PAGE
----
The Other Mauritius – The sea at the bottom of the garden

So much for domestic life.  This was one of those projects that are actually quite rare in my line of work – long periods away, living amongst people with whom you work.  I knew one of the people from before, Paul.  He had worked at NRI for a time and its sister organisation NRInternational, and we had once met up in Dar Es Salaam and spent a very pleasant weekend in Zanzibar.  He is a gentle soul, very good company and his conversation rambles around a million topics in an afternoon.  But as for the others we were working out each other’s characters, foibles and, worst of all, domestic habits.  Even in the best of environments, where you get on all the time and have a good laugh, the truth is that you are with these people 24/7.  And it does get claustrophobic.  In a place like Mauritius, which is a relatively benign community welcoming to strangers, there is no need to be constantly keeping watch on each other.  It does from time to time get a little stifling.

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Our pool

At first I did swim with Mike and the others, but as I say, I started to find going up and down the same pool with the mosquitoes biting at your shoulders every time you rested, a bit wearing.  I preferred to walk – a bit of exercise and a chance to explore the neighbourhood.

The compound in which our house sat was right on the coast; there was a low fence beyond the swimming pool, and through a gate you could access a large expanse of rocky pools.  The view from here was enchanting.  Mauritius has a fringing reef with a few small islets of significance, but there are no really substantial sister islands – the second island of the nation, Rodrigues, is over 200km away to the east; well over the horizon.  Only to the north are there a number of islands beyond the reef, and we could see several of these from our beach.  Round Island is one.  Mike scoffed that this was a misnomer, the shape of the island was like an inverted comma on the map.  But I gave him some logic back to stop that scoffing.  Round Island was named during an era when there were ships but no aeroplanes.  No explorer would have seen the island from above in that era; they would observe it side on, and from a distance it looked like a perfect semicircle.  It rose steeply from the sea to a bulging plateau on top.  Bound to look “round” from the side.  Mike would not climb down on this one but I think he grudgingly accepted my reasoning.  Behind Round Island was a smaller blob of land, Serpent Island, and to the left and much closer to us was Flat Island.  Again some may say this was a misnomer, but although not at sea level, much of the island was at the same altitude, hence flat.  And to the left of there, only visible by heading out to the rocks where the lagoonal tide lapped, you could see Coin de Mire or Gunner’s Coin.  A gunner’s coin is the carriage in which a cannon or other gun can be placed.  If you look out from the mainland this island’s profile perfectly matches the sculpted shape of a gun carriage.  Again if the early explorers had been in balloons they may have called it butterfish island – a bit fat central blob with two floppy fins either side.  But they weren’t so they didn’t.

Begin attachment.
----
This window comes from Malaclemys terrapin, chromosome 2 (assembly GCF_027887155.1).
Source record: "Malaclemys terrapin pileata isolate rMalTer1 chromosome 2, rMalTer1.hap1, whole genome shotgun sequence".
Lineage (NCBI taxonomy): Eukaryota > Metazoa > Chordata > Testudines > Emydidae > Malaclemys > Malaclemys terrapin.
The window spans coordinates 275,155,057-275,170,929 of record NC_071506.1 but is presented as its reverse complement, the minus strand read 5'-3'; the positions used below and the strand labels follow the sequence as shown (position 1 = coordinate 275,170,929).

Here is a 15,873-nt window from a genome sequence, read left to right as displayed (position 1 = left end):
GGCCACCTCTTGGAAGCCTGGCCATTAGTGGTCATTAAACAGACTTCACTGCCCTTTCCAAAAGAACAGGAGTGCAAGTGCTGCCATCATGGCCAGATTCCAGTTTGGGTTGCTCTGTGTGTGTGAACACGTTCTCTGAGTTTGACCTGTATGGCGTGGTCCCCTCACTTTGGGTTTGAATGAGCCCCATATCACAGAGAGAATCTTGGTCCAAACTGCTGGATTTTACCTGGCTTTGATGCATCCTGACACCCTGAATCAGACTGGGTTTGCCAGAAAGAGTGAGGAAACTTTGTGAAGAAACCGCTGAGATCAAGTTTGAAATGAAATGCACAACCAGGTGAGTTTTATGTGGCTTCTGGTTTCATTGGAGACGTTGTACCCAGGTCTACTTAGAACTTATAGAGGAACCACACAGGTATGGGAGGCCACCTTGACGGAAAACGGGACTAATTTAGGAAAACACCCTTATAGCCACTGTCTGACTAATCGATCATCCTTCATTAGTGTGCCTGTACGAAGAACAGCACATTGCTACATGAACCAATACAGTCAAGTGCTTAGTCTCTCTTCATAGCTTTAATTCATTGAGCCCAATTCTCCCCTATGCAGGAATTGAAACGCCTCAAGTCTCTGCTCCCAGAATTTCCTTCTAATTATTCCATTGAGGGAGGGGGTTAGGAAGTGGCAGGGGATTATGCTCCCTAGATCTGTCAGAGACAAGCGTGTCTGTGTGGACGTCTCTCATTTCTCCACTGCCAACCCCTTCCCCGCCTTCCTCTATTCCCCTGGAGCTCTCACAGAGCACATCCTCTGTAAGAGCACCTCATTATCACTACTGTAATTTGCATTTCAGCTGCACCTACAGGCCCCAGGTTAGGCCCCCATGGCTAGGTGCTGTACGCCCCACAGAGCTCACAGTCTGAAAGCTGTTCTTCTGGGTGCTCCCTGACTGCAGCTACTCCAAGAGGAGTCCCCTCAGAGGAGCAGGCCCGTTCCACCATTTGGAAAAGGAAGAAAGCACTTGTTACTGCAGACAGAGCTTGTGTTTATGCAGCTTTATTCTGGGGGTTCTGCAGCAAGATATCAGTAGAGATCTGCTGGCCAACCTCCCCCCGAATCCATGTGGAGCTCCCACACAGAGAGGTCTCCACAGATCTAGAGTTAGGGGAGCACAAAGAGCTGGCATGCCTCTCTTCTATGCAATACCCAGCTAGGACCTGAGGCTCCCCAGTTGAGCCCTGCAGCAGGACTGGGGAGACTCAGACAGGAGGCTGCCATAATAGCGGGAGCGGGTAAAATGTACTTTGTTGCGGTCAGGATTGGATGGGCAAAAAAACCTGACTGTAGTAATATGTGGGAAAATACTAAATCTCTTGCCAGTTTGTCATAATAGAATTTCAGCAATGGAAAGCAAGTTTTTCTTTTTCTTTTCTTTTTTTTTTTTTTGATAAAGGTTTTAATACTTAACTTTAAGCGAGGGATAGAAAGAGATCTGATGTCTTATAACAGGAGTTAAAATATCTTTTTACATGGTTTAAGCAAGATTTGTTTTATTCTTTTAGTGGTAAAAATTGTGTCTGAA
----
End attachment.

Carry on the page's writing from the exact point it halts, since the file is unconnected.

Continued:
The Other Mauritius – A comfortable base

The team leader, Mike, had rented up a project house in Calodyne, a small village in the north east corner of the island so he could be away from the hustle and bustle of Port Louis.  He was attracted to a pleasant modern 3 bedroom house in a gated community, mainly because at the coastal end of the plot was a large kidney shaped swimming pool.  Mike had trouble with his knees and swimming was the only heavy duty exercise he was really capable of.  I loved to walk, and it did not matter where I went as long as I got out and saw the world.  I did use the pool a few times but am not a massively confident swimmer and what is more, plodding up and down the pool after work when the sun was going down and the mosquitoes were coming up, was not especially appealing.

The house’s ground floor was predominantly a large open plan dining room/living room where, apart from meals on a cold evening, we did not spend much time.  Mike and a couple others from the project team were smokers and had set up seats in the car port to keep the smoke out of the house, and we naturally gravitated out here to share a few beers and talk after work.  The car port was open – we actually parked the car down the driveway – and during the day was pleasant shade against the tropical sun, in the evenings a bit of shelter from the onshore winds.  To the left of the car port was an open space to hang washing behind which was small but well kitted kitchen, and upstairs a couple of bathrooms and three bedrooms.

But it was the car port that held our attention.  We all got up in dribs and drabs and made our own breakfasts.  I needed plenty of bran in the morning.  The Mauritian food tended towards its French influence which meant there was a lot of bread and pastries around and I needed something to offset all that stodge.  Mike would have a croissant or two, the others pleased themselves.  We’d brew up coffee or tea to taste then sit in the comfy chairs out front and watch the world warm up.

If we lunched in, the same would happen – it was just a shame to be indoors in such a climate but with no deck or veranda this little square of tiling was the best we could do.  Conversations were varied, usually starting with the team letting off steam over what had happened on the project that day.  Once that was done we could talk politics, culture, arts, occasionally sport.  We were all very different with varied backgrounds and taste, but we could generally find something to pass the time away.  Mike was often vociferous when he had taken a glass of wine or a beer, and this gave an excuse for the rest of us were happy to sit back and let him ramble.